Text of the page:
Irish Lives: Living and working on a barge

Mary McInerney sold her house in Galway and moved into a 15-tonne boat, ‘ Frøya’

Mary McInerney and her husband Jorn Bjerknes onboard their barge, Frøya, on the canal at  Ballinamore, Co Leitrim.  Photograph: Brian Farrell

Mary McInerney and her husband Jorn Bjerknes onboard their barge, Frøya, on the canal at Ballinamore, Co Leitrim. Photograph: Brian Farrell


Five years ago Mary McInerney sold her house in Galway. Home since then has been an elegant 15-tonne hunk of steel named Frøya .

“Frøya is the goddess of love and fertility”, explains her Norwegian-born husband Jorn Bjerknes. “God forbid,” laughs Mary, the mother of two adult daughters.

The pair met in Galway eight years ago at an outdoor party at the Town Hall Theatre where Mary was catering for 400 guests invited to the finale of a Druid production. He had recently arrived in Ireland and had intended to ride his motor bike around the coastline. “But someone told me, ‘no – head straight to Galway’.” At the party he spotted a chef wearing a ridiculous pink cowboy hat and that was that.

The couple’s barge is normally docked in Ballinamore Co Leitrim but can be found anywhere. They recently spent seven weeks in the Grand Canal Basin in Dublin relishing the convenience of walking across the road to the Bord Gáis theatre or getting to see an Ibsen play in the city centre. Tomorrow night they will make the hour-long trip (five minutes in the car) up the canal to see the fireworks display which marks the end of Ballinamore Family Festival.

“We do it every year. Our friends stand on the roof to get a good view of the fireworks and we will have Prosecco and nibbles,” says McInerney, who has spent more than a decade in the film catering business.

Beckett festival
On Tuesday the pair take the barge to Enniskillen for “Happy Days”, the Samuel Beckett festival, a scenic trip which brings them past the islands of Lough Erne and the beautiful Crom Estate. Accommodation won’t be a problem even if the town is booked solid. Taking their home with them has become a way of life although they did leave familiar waters two years ago for a dream holiday to Japan, Fiji, New Zealand, Australia and San Francisco . “We went around the world in 80 days. We arrived home on the 80th day,” says McInerney.

Life may sound like a permanent holiday. But Bjerknes and McInerney, who have fed everyone from Donald Sutherland to Pat Shortt, at film locations around the country, are working on a novel business venture. This time next year they hope to launch Lovely Leitrim, a five-star floating hotel aimed at the luxury end of the market which will also operate as a pop-up restaurant wherever there is a hooley or festival on the Shannon-Erne waterway .

Through her network of contacts in the trade McInerney also has a hit list of celebrity chefs who will be invited on board to give cookery demonstrations.

The new barge will obviously be bigger than the 50ft Frøya, which screams house and garden without the garden. The living area is open plan with a solid fuel stove and wicker basket of fuel, inviting leather armchairs, antique chests of drawers, not to mention the Bob Dylan limited edition prints on the walls and bunches of wild flowers all around.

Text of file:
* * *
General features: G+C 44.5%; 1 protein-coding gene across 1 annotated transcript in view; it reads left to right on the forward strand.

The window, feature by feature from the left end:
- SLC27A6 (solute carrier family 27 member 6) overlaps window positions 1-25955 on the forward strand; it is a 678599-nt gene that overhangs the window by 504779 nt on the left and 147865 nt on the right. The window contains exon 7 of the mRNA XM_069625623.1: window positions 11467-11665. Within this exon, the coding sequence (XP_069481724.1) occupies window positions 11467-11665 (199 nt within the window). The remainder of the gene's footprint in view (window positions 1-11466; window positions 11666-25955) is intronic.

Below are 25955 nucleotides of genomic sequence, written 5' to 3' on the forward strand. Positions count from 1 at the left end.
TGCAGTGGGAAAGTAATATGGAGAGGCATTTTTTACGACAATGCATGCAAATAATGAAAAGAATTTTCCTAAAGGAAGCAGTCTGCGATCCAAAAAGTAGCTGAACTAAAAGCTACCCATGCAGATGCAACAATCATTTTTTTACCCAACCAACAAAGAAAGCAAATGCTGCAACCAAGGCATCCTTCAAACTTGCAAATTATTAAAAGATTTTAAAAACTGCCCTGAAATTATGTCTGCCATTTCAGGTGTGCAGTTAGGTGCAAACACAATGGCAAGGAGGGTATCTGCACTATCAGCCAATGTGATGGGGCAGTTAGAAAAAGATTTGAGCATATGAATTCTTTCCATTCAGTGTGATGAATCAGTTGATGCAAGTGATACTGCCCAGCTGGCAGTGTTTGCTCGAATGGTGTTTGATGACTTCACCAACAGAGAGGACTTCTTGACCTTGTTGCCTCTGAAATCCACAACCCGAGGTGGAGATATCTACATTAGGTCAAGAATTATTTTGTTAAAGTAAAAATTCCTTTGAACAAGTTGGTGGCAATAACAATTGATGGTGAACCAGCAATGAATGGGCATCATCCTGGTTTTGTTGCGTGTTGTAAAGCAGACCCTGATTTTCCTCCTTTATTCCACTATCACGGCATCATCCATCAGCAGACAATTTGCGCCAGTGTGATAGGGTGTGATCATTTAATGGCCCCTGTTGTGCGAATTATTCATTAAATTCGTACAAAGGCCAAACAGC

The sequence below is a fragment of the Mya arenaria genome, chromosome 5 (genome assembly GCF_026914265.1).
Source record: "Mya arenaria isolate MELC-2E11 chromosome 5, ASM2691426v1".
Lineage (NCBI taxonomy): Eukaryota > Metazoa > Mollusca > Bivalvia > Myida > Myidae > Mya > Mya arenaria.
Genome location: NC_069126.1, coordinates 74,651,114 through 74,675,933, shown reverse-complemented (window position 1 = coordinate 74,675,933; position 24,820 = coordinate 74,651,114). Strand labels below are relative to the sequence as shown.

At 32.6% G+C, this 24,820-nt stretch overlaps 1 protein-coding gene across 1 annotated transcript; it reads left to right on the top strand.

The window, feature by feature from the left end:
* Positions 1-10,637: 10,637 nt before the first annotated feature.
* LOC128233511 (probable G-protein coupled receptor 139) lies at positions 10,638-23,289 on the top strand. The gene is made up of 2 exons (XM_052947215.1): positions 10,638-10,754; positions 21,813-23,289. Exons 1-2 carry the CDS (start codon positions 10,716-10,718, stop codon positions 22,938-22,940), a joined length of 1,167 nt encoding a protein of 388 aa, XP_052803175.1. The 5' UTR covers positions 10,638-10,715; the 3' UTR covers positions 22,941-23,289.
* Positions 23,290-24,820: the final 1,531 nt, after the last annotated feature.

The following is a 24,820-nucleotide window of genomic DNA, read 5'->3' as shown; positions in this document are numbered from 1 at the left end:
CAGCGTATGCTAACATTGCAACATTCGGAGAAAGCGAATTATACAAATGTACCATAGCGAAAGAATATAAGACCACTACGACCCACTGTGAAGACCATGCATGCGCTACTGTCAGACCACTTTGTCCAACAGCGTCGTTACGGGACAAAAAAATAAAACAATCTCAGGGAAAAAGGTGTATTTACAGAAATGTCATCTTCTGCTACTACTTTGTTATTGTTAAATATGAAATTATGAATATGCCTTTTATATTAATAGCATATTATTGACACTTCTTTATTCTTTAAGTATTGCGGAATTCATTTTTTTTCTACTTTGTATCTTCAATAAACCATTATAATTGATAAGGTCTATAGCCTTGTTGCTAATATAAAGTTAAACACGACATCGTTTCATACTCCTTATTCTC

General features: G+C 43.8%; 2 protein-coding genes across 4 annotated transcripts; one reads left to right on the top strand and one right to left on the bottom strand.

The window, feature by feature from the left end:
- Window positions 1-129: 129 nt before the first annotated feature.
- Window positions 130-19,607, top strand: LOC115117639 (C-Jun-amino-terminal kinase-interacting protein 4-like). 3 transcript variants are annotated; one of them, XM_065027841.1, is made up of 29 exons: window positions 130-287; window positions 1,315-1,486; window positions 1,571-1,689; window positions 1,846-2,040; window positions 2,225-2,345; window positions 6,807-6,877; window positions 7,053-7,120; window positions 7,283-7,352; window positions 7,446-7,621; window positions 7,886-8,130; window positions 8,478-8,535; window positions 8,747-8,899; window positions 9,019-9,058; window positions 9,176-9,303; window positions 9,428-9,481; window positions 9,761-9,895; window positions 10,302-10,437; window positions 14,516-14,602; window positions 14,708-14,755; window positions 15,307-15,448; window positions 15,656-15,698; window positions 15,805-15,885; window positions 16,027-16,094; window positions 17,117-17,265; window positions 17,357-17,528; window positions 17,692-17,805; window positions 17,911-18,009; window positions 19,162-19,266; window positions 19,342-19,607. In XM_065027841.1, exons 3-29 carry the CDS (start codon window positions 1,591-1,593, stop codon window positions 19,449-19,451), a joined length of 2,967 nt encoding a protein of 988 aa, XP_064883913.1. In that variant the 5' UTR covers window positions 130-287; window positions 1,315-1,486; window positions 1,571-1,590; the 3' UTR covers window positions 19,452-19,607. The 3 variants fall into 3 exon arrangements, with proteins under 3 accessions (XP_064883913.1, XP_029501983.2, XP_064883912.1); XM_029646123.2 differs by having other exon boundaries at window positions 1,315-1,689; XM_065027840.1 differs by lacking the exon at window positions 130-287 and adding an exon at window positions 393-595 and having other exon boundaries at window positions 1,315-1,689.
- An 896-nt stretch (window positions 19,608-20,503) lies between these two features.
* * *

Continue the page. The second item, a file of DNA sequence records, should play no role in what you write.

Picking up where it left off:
‘Thing that I miss’
“I hate it when if someone comes in or goes out, everyone else on a boat has a to stand up,” says Bjerknes, who is slowly coming to terms with a kindle, as space for books is obviously limited. “The only thing that I miss is a big wardrobe,” confesses McInerney who also concedes that tidiness is not optional on a boat.

“I would not take a present of a house now; I will do my best to live in a boat forever”.

At Christmas they take the barge out to Garadice Lake and moor up beside Church Island. “We woke up one year and it had snowed and everything was white. The stars were out and it was beautiful,” says Bjerknes.

When the canal froze in winter 2010 they had heat and water while many of their friends were coping with frozen pipes and flooding. “You could hear the ice creaking outside. It was like the Antarctic but we were very cosy ,” says McInerney.

Lovely Leitrim, like Frøya will be built by Graham Thomas who runs Riversdale Barges. It will be 70ft long with two en suite double cabins, a fully equipped kitchen, and an adaptable lounge/restaurant/conference room. McInerney, who has already found the perfect umbrellas for the roof-top terrace, is always on the look out for “nice things”.

She reckons their experience of feeding cast and crew on everything from Killnaskully to You’re a Star, ilte Towers and the 2007 Nicholas Roeg-directed film Puffball, will make working in a state-of-the-art floating kitchen doable.

“I actually used to love the challenge of getting power and water in a field,” says McInerney, while Bjerknes gets misty eyed at the memory of “peeling potatoes in a GAA pitch in Erris in Co Mayo”.

A keen horseman as well as a golfer and a qualified chef, Bjerknes has recently got an advanced power-boating certificate and will be the pilot on Lovely Leitrim. With a price tag of close to €300,000, the couple, who are optimistic about getting some Leader funding, know they will have to work hard to make it a success.

“It will be a nice life. We know we won’t make a fortune but it will be a nice way to make a living,” says McInerney .